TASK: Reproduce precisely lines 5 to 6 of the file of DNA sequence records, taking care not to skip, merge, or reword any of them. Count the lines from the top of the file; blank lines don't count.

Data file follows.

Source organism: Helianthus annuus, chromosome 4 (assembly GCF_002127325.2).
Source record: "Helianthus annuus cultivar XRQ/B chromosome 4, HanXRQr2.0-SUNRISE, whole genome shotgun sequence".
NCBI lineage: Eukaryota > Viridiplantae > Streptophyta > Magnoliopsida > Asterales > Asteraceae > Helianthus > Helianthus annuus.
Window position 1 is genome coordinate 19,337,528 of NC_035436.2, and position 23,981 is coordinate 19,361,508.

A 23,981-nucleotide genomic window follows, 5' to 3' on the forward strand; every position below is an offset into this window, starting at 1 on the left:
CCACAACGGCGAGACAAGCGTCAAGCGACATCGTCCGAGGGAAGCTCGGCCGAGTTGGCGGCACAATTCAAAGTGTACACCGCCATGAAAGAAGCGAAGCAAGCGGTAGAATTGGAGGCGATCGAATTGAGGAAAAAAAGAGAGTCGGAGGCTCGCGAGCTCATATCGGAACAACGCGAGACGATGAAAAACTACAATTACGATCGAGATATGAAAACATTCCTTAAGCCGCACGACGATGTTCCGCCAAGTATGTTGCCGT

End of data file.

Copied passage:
A 23,981-nucleotide genomic window follows, 5' to 3' on the forward strand; every position below is an offset into this window, starting at 1 on the left:
CCACAACGGCGAGACAAGCGTCAAGCGACATCGTCCGAGGGAAGCTCGGCCGAGTTGGCGGCACAATTCAAAGTGTACACCGCCATGAAAGAAGCGAAGCAAGCGGTAGAATTGGAGGCGATCGAATTGAGGAAAAAAAGAGAGTCGGAGGCTCGCGAGCTCATATCGGAACAACGCGAGACGATGAAAAACTACAATTACGATCGAGATATGAAAACATTCCTTAAGCCGCACGACGATGTTCCGCCAAGTATGTTGCCGT